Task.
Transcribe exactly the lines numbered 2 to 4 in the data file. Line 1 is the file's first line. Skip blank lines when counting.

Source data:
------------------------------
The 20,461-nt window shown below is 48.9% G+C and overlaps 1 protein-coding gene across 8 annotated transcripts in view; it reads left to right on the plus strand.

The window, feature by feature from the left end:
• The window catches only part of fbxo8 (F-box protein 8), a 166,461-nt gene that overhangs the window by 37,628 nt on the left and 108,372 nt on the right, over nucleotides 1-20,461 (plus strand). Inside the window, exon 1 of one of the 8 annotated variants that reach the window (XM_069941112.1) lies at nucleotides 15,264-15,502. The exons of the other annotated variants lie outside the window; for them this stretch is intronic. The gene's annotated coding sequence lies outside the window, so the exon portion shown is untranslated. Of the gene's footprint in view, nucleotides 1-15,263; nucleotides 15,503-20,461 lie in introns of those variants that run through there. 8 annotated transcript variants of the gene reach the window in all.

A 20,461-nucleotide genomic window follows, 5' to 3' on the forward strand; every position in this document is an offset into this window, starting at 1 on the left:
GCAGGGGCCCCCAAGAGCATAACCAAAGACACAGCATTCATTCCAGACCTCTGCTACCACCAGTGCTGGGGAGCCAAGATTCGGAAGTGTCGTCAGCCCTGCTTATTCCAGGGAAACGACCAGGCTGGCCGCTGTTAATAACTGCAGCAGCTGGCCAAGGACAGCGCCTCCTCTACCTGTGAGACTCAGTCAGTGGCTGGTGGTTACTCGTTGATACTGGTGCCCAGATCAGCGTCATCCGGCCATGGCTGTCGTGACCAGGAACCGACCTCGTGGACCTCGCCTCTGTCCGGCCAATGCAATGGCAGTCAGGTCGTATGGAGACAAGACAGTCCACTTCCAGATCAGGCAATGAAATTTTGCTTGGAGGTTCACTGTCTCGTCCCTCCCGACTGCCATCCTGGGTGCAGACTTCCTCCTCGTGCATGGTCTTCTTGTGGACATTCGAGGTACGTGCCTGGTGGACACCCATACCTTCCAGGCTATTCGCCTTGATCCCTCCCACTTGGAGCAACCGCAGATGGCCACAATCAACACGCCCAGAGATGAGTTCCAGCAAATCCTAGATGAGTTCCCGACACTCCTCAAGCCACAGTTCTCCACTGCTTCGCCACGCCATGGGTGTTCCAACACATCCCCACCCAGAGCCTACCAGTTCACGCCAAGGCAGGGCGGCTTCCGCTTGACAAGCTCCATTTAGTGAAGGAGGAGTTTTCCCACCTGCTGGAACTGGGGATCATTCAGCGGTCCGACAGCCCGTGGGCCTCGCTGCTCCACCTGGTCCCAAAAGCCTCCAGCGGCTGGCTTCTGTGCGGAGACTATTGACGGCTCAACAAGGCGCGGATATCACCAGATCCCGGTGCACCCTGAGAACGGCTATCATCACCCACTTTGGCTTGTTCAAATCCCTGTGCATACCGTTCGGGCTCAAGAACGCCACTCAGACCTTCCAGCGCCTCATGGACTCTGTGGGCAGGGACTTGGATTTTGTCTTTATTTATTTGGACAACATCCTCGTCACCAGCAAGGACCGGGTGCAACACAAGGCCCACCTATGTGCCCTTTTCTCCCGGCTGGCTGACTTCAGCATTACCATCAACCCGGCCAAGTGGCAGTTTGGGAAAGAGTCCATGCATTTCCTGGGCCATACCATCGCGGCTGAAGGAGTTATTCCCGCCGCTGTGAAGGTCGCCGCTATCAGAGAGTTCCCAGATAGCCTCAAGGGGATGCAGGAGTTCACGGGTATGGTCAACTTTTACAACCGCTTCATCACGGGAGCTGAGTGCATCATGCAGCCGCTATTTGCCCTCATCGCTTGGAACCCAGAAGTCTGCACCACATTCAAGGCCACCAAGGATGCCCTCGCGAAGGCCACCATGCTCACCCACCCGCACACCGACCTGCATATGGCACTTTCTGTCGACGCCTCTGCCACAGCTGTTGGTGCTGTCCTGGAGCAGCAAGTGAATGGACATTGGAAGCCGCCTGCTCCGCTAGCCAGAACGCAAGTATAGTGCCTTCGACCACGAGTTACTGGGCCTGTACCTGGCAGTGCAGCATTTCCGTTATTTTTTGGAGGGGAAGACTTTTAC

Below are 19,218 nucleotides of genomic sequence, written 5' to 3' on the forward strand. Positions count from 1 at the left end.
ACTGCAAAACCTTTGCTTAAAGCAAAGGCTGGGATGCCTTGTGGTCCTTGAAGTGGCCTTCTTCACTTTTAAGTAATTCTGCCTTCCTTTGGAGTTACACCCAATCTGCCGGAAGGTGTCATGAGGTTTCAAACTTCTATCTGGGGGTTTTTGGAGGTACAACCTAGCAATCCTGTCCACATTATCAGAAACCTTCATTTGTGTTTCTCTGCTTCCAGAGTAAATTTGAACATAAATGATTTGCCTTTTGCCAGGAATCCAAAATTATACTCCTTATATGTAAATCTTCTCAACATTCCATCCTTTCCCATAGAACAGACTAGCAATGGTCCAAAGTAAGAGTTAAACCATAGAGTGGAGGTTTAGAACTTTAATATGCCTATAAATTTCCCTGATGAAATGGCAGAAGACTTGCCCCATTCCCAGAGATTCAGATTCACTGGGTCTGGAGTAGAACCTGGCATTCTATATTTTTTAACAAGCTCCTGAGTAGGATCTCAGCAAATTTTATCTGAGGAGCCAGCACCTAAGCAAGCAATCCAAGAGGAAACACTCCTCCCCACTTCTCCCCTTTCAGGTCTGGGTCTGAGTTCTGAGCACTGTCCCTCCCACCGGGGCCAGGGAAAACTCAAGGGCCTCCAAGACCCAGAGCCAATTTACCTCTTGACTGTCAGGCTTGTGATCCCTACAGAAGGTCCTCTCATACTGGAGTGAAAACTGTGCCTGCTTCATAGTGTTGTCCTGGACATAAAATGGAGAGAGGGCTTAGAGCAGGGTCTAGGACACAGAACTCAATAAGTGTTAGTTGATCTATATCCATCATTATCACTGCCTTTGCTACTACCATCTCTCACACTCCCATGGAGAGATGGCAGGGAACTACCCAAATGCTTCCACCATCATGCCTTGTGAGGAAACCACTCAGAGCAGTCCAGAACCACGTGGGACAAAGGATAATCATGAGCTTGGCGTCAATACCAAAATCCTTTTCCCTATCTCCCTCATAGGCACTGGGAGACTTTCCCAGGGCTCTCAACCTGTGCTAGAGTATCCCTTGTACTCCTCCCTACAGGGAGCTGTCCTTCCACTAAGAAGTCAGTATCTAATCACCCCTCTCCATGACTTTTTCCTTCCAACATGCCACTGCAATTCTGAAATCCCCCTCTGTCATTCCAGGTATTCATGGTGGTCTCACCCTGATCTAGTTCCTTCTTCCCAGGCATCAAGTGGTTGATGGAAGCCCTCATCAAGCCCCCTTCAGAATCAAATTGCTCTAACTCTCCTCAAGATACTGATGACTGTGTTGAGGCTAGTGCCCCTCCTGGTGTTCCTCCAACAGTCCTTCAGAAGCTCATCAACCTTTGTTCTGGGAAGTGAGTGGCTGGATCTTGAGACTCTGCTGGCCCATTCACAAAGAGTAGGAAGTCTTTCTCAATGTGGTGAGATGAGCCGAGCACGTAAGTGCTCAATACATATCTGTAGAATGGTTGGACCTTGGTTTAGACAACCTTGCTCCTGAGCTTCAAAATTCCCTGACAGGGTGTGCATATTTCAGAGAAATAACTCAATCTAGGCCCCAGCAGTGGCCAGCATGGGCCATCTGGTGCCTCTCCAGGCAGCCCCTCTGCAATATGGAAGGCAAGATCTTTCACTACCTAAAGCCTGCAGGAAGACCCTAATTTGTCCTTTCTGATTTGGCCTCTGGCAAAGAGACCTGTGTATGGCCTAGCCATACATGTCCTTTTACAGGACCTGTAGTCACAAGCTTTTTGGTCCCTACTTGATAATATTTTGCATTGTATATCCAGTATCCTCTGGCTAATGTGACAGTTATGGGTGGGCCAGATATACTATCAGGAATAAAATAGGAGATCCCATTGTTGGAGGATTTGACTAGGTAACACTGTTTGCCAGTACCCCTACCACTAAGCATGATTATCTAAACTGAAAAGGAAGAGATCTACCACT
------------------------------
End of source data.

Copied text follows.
The window, feature by feature from the left end:
• The window catches only part of fbxo8 (F-box protein 8), a 166,461-nt gene that overhangs the window by 37,628 nt on the left and 108,372 nt on the right, over nucleotides 1-20,461 (plus strand). Inside the window, exon 1 of one of the 8 annotated variants that reach the window (XM_069941112.1) lies at nucleotides 15,264-15,502. The exons of the other annotated variants lie outside the window; for them this stretch is intronic. The gene's annotated coding sequence lies outside the window, so the exon portion shown is untranslated. Of the gene's footprint in view, nucleotides 1-15,263; nucleotides 15,503-20,461 lie in introns of those variants that run through there. 8 annotated transcript variants of the gene reach the window in all.

A 20,461-nucleotide genomic window follows, 5' to 3' on the forward strand; every position in this document is an offset into this window, starting at 1 on the left: